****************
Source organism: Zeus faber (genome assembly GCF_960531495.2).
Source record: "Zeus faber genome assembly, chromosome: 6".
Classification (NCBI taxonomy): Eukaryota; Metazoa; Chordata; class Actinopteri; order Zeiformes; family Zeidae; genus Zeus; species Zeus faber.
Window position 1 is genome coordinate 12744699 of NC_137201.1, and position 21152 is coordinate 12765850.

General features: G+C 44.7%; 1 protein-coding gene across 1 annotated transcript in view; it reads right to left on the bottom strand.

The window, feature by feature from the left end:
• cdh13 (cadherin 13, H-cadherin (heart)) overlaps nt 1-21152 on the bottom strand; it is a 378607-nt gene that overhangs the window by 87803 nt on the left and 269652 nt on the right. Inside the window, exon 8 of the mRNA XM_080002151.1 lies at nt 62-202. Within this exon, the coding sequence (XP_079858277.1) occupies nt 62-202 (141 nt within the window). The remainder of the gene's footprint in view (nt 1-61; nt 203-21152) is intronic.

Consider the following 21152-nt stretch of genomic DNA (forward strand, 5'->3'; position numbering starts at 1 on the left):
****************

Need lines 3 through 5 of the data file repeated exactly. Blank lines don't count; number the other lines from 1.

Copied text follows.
Classification (NCBI taxonomy): Eukaryota; Metazoa; Chordata; class Actinopteri; order Zeiformes; family Zeidae; genus Zeus; species Zeus faber.
Window position 1 is genome coordinate 12744699 of NC_137201.1, and position 21152 is coordinate 12765850.

General features: G+C 44.7%; 1 protein-coding gene across 1 annotated transcript in view; it reads right to left on the bottom strand.